Traffic-related air pollution as a risk factor for the development of asthma (2009 – 2012)

November 1, 2009 – March 31, 2012

Principal Investigators:

Dr. Michael Brauer
School of Environmental Health
University of British Columbia
CANADA

Dr. Chris Carlsten
Department of Medicine
University of British Columbia
CANADA

Although air pollution is known to exacerbate existing asthma, a number of recent studies have suggested that exposure to traffic-related air pollution (TRAP) is also linked to the development of new cases of asthma in children. These studies utilized high-resolution maps of air pollution related to vehicle traffic within urban areas, and suggested that those individuals (pregnant women and infants) living in areas with higher level of traffic-related air pollution are at greater risk for the development of childhood asthma.

This project will improve the ability of those previous studies to reflect changes in air pollution concentrations over the period of infant development and will assess which periods of exposure are most important for asthma development. Additionally, we will use previously collected information on specific genes related to the body’s response to toxic substances (the oxidative stress response) to assess whether exposure to air pollution interacts with a person’s genetic profile to confer increased or decreased risk of asthma development. This component will combine air pollution, genetic and disease information collected from birth cohort studies in Canada (CAPPS & SAGE), Germany (LISA & GINI), England (ALSPAC), The Netherlands (PIAMA) and Sweden (BAMSE) that have measured the development of asthma in children. This project will be the first large scale attempt to determine whether exposure to TRAP increases the risk of asthma development in children and how genetic variability may affect this relationship.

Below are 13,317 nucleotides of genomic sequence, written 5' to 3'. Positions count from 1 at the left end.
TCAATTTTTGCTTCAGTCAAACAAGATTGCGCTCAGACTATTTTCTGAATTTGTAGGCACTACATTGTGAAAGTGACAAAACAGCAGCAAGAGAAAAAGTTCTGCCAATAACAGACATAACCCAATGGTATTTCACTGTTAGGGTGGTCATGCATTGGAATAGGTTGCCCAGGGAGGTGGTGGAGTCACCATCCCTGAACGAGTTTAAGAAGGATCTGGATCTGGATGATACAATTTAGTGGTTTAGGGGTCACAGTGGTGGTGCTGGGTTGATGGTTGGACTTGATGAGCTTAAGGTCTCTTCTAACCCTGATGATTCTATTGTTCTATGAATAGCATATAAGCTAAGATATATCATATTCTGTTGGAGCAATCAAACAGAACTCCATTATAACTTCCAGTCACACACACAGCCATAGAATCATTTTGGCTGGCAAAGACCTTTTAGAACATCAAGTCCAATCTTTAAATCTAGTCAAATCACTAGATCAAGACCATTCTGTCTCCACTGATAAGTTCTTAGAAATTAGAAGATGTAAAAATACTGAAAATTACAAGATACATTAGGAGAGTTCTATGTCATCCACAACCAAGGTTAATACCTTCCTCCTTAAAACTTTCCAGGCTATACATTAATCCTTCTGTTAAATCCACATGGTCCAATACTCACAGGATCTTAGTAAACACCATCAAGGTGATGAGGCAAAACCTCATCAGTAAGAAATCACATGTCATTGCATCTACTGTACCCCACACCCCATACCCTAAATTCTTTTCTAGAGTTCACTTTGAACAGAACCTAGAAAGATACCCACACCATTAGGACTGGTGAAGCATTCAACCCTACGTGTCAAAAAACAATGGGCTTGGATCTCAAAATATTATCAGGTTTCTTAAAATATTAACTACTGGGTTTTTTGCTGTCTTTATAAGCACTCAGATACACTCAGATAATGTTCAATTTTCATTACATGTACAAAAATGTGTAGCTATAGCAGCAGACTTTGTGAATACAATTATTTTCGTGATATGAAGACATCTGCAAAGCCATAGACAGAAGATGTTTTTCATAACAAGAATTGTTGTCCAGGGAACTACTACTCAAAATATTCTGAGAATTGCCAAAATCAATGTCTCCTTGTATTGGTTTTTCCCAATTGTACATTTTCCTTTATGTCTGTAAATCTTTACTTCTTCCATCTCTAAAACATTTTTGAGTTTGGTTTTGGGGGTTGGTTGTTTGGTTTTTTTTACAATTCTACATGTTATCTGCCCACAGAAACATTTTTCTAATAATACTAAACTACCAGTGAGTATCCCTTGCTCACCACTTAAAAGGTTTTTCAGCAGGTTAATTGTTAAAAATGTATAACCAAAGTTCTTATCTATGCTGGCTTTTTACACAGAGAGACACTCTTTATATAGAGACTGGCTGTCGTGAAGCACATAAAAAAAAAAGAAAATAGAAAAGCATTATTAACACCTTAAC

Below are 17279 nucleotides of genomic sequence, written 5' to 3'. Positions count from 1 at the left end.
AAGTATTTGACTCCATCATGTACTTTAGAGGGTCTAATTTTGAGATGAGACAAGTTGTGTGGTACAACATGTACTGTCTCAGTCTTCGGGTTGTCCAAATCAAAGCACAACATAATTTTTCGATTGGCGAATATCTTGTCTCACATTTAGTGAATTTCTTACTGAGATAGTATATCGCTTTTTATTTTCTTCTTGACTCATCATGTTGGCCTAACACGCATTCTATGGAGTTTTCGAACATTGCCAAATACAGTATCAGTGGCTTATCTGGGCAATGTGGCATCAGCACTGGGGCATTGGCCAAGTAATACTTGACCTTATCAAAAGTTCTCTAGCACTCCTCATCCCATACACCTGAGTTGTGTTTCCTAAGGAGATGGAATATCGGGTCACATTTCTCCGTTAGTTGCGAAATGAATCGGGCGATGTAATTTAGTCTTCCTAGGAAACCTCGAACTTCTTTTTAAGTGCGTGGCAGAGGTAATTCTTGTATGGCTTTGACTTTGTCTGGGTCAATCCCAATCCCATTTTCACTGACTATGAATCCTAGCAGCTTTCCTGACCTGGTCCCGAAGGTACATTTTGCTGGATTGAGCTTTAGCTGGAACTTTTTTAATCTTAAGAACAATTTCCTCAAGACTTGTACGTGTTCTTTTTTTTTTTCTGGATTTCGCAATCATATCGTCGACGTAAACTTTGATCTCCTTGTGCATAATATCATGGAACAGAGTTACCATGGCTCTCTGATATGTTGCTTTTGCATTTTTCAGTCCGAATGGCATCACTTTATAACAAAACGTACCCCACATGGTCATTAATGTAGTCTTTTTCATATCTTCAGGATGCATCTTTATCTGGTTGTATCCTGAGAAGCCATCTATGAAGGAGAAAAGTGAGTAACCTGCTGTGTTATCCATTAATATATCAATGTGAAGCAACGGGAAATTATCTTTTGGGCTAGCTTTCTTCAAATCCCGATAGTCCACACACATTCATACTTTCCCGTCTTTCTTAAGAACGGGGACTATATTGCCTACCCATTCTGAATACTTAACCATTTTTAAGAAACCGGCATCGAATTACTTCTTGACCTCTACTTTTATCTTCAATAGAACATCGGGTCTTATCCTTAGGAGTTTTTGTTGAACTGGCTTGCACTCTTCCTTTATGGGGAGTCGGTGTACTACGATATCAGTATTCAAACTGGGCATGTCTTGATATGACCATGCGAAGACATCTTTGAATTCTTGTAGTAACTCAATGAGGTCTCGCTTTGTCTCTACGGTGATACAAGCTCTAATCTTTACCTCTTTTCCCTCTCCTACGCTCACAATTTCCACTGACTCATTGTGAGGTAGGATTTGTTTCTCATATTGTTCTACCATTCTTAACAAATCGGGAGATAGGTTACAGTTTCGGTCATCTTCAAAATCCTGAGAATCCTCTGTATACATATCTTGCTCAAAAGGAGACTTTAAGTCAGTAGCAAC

The proposed research will address the following questions:

  1. What is the association between TRAP, incident asthma and transient wheeze in children?

  2. How do key candidate genes (related to oxidative stress) modify the association between TRAP, incident asthma and transient wheeze in children?

  3. What is the temporal stability of air pollution exposures estimated from land use regression models over 6-8 year periods and how can such models most effectively incorporate temporal (long-term and seasonal) changes in air pollution concentrations?

  4. What is the relative importance of in utero versus early childhood versus later childhood exposure to traffic-related air pollution in relation to development of asthma?

This project will provide important information that can be useful to develop preventive strategies related to childhood asthma and potentially to develop treatment approaches focused on a particularly vulnerable population, children with genetic profiles conferring particular risk.

Collaboration:
Six European and Canadian birth cohorts.

Contact:

Helmholtz Zentrum München
Institute of Epidemiology
Dr. Joachim Heinrich
P.O. Box 1129
D-85758 Neuherberg
Tel. +49-(0)89-3187-4150
Fax +49-(0)89-3187-3380
Elaine Fuertes
P.O. Box 1129
D-85758 Neuherberg
Tel. +49-(0)89-3187-4235
Fax +49-(0)89-3187-3380
Dr. Elaina MacIntyre
P.O. Box 1129
D-85758 Neuherberg
Tel. +49-(0)89-3187-4235
Fax +49-(0)89-3187-3380

 

top

Overview Projects